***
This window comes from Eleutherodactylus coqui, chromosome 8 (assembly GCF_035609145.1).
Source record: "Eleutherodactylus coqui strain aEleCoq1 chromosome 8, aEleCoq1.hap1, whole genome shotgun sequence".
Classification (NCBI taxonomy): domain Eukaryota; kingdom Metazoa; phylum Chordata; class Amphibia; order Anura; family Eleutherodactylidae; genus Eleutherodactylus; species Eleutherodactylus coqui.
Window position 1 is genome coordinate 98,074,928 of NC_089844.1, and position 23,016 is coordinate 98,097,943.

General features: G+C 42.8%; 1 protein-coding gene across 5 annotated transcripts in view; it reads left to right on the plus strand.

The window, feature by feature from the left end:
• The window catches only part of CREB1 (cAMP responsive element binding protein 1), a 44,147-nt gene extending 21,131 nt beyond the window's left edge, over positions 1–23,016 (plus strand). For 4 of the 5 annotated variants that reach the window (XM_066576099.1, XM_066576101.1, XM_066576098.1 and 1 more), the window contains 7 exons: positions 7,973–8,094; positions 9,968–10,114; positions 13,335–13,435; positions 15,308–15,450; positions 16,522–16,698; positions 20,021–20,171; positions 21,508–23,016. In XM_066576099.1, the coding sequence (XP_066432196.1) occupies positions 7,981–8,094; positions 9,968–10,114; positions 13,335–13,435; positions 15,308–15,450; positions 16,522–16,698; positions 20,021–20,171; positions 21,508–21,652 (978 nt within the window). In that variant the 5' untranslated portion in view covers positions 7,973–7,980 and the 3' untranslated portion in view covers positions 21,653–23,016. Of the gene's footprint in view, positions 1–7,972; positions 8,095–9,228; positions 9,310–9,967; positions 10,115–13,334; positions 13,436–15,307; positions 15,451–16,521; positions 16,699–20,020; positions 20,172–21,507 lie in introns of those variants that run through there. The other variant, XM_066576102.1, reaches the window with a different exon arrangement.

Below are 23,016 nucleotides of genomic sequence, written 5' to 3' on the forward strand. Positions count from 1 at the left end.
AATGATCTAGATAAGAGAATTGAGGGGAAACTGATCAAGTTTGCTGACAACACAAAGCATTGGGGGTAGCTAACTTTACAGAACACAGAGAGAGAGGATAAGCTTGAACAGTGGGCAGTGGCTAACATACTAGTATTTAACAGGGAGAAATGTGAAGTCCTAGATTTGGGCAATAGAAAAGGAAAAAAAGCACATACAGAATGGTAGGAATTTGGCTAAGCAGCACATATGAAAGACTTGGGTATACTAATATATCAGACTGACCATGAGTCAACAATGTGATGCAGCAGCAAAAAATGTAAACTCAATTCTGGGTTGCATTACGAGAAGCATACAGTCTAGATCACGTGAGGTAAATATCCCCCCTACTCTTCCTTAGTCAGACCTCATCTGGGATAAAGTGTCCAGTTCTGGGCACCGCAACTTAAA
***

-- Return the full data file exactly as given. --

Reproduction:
This window comes from Eleutherodactylus coqui, chromosome 8 (assembly GCF_035609145.1).
Source record: "Eleutherodactylus coqui strain aEleCoq1 chromosome 8, aEleCoq1.hap1, whole genome shotgun sequence".
Classification (NCBI taxonomy): domain Eukaryota; kingdom Metazoa; phylum Chordata; class Amphibia; order Anura; family Eleutherodactylidae; genus Eleutherodactylus; species Eleutherodactylus coqui.
Window position 1 is genome coordinate 98,074,928 of NC_089844.1, and position 23,016 is coordinate 98,097,943.

General features: G+C 42.8%; 1 protein-coding gene across 5 annotated transcripts in view; it reads left to right on the plus strand.

The window, feature by feature from the left end:
• The window catches only part of CREB1 (cAMP responsive element binding protein 1), a 44,147-nt gene extending 21,131 nt beyond the window's left edge, over positions 1–23,016 (plus strand). For 4 of the 5 annotated variants that reach the window (XM_066576099.1, XM_066576101.1, XM_066576098.1 and 1 more), the window contains 7 exons: positions 7,973–8,094; positions 9,968–10,114; positions 13,335–13,435; positions 15,308–15,450; positions 16,522–16,698; positions 20,021–20,171; positions 21,508–23,016. In XM_066576099.1, the coding sequence (XP_066432196.1) occupies positions 7,981–8,094; positions 9,968–10,114; positions 13,335–13,435; positions 15,308–15,450; positions 16,522–16,698; positions 20,021–20,171; positions 21,508–21,652 (978 nt within the window). In that variant the 5' untranslated portion in view covers positions 7,973–7,980 and the 3' untranslated portion in view covers positions 21,653–23,016. Of the gene's footprint in view, positions 1–7,972; positions 8,095–9,228; positions 9,310–9,967; positions 10,115–13,334; positions 13,436–15,307; positions 15,451–16,521; positions 16,699–20,020; positions 20,172–21,507 lie in introns of those variants that run through there. The other variant, XM_066576102.1, reaches the window with a different exon arrangement.

Below are 23,016 nucleotides of genomic sequence, written 5' to 3' on the forward strand. Positions count from 1 at the left end.
AATGATCTAGATAAGAGAATTGAGGGGAAACTGATCAAGTTTGCTGACAACACAAAGCATTGGGGGTAGCTAACTTTACAGAACACAGAGAGAGAGGATAAGCTTGAACAGTGGGCAGTGGCTAACATACTAGTATTTAACAGGGAGAAATGTGAAGTCCTAGATTTGGGCAATAGAAAAGGAAAAAAAGCACATACAGAATGGTAGGAATTTGGCTAAGCAGCACATATGAAAGACTTGGGTATACTAATATATCAGACTGACCATGAGTCAACAATGTGATGCAGCAGCAAAAAATGTAAACTCAATTCTGGGTTGCATTACGAGAAGCATACAGTCTAGATCACGTGAGGTAAATATCCCCCCTACTCTTCCTTAGTCAGACCTCATCTGGGATAAAGTGTCCAGTTCTGGGCACCGCAACTTAAA